The increase in TPC during storage may be due to fact that the fresh cut cabbage is a biological non-climacteric material which is still living hence carries out biosynthesis of phenolic compounds. On the other hand, increases due to irradiation are as a result of increase or activation of phenylalanine ammonia-lyase (PAL) enzymes activity which has positive correlation with production of phenolic compounds in fruits and vegetables [18]. Polyphenols also play a role in mitigating the oxidative stress during postharvest storage and handling, and thus contribute to extending the shelf life of fruits. Polyphenols such as lignins contribute to the firmness of fruits, protecting the fruits and vegetable against mechanical injuries during postharvest handling hence the increase in phenolic content during storage. Gon-calves et al reported that the total phenolic content increased in sweet cherry during storage at both 1–2ºC and 15 ± 5ºC [19,20]. It has also been observed that the content of total phenolics were higher in cherries kept at room temperature than cold storage (1–2°C). There was variation in the levels of individual phenolics but these variations were lower in cold storage than room temperature [19,20].

The identification of post-harvest abiotic factors that trigger a stress response is a key component in designing strategies to increase nutriceutical content of fresh fruits and vegetables. It was found that selected abiotic stress treatments such as wounds, phytohormones, temperature, ultraviolet light, altered gas composition, heat shock, among others affect the secondary metabolism of fresh produce and increase the synthesis of phytochemicals with functional activity [21].

The significant increase in flavonol composition observed during storage could be due to the action of ethylene. Ethylene can stimulate activity of phenylalanine ammonia-lyase (PAL), a key enzyme in biosynthesis of phenolic compounds and accumulation of phenolics constituents [22,23]. Benkeblia reported a positive relationship between PAL activity and total phenolics variations in long-term stored onion bulbs [22].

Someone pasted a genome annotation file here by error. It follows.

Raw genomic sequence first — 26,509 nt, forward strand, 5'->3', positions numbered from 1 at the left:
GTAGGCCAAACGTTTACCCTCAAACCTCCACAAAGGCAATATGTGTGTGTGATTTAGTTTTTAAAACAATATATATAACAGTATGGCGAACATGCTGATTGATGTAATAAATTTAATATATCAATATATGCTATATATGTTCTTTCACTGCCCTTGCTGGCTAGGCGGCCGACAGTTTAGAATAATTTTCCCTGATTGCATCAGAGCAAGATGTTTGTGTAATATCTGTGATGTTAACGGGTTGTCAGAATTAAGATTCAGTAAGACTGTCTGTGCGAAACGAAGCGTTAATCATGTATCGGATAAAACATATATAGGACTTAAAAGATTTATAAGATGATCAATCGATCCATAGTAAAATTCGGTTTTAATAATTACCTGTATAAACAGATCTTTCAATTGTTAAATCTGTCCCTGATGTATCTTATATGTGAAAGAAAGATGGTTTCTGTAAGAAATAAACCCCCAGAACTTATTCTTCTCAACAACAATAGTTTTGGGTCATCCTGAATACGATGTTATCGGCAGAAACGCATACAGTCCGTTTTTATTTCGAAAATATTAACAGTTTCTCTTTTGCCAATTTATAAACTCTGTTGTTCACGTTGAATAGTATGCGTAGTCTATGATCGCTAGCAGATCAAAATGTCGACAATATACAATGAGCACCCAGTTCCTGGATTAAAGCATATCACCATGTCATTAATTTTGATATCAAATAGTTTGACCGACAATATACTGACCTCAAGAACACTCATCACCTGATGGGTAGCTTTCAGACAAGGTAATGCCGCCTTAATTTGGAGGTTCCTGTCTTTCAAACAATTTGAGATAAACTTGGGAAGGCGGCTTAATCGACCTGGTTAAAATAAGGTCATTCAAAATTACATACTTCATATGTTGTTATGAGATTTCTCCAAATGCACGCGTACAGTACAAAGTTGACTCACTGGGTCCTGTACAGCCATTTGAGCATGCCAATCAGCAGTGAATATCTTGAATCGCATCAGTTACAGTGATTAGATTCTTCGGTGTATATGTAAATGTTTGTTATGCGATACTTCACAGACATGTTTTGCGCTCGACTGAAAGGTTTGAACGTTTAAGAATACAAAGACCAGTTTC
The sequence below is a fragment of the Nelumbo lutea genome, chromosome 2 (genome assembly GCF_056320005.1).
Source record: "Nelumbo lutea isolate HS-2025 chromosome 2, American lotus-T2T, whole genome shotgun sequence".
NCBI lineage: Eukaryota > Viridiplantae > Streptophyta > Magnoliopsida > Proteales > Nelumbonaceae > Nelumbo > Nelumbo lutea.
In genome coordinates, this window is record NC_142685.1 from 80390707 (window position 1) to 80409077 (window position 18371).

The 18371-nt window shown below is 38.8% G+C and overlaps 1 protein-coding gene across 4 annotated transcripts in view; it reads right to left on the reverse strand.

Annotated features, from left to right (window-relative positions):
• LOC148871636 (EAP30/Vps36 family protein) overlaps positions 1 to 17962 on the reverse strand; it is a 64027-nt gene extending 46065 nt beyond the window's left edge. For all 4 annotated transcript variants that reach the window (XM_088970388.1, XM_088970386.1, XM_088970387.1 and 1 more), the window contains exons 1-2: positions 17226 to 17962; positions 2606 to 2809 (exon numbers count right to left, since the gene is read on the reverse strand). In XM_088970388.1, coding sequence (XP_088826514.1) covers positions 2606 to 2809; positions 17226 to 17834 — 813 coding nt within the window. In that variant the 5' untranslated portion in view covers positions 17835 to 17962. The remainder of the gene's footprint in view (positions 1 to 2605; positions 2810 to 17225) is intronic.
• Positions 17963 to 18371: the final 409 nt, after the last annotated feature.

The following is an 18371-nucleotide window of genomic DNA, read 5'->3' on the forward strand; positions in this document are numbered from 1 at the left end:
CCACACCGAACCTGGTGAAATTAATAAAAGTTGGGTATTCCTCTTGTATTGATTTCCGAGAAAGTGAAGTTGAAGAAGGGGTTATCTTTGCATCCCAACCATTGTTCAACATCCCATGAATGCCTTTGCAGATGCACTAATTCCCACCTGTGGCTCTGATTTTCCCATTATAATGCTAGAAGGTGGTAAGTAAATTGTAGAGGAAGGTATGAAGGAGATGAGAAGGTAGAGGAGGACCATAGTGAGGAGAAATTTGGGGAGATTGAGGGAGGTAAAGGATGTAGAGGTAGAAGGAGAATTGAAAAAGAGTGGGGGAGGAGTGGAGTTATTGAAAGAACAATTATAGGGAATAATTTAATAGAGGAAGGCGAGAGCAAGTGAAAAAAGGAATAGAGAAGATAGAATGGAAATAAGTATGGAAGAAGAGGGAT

Total flavonoid content

There were general decreases in total flavonoids content in the cut cabbage with increasing storage period but with variations in TFC as a result of irradiation were not consistent. The effect of storage period was significantly different from one another (p<0.05). Apart from TFC for 5 day of 30.660 mg QE/100 g, 39.746 mg QE/100 g (0 day) was significantly different from TFC for the rest of the storage periods. Accordingly TFC for 5 day was not significant from that of 10day but was significantly different (p<0.05) from 15 day. However TFC for 10 day was neither different (p<0.05) from 5 day nor 15 day.The interaction of storage period and irradiation doses was not significantly different (p>0.05), i.e., the effect of storage period on TFC was independent of irradiation treatment.

The decrease in flavonoid content of cut cabbage cannot be attributed to irradiation but rather the length of storage, as percentage decrease in 0, 1, 2 and 3 kGy for the 15 days storage period are represented as 43.2, 68.6, 52.2 and 74.5% respectively ( Figure 4).


Figure 4: Total flavonoids of cut cabbage control and irradiated samples stored for 15 days at 8 ± 2ºC. (Values are expressed as mean ± SD (n=3)).

Reduction in total flavonoids compound in storage observed in this study has been reported by different authors such as Gennaro et al who observed a decrease of 73-64% in total anthocyanins in onions stored under room temperature [24]. Thanajiruschaya et al., reported flavonoids content in milled rice decreased from 13.263 to 6.446 mg/g during storage at 37°C for 0-7 months [25]. Wiley also reported that among the flavonols studied only the rutin could be detected and quantified in white wine and its content also diminishes and could not be detected after 6 months of storage [26].

Total antioxidant scavenging activity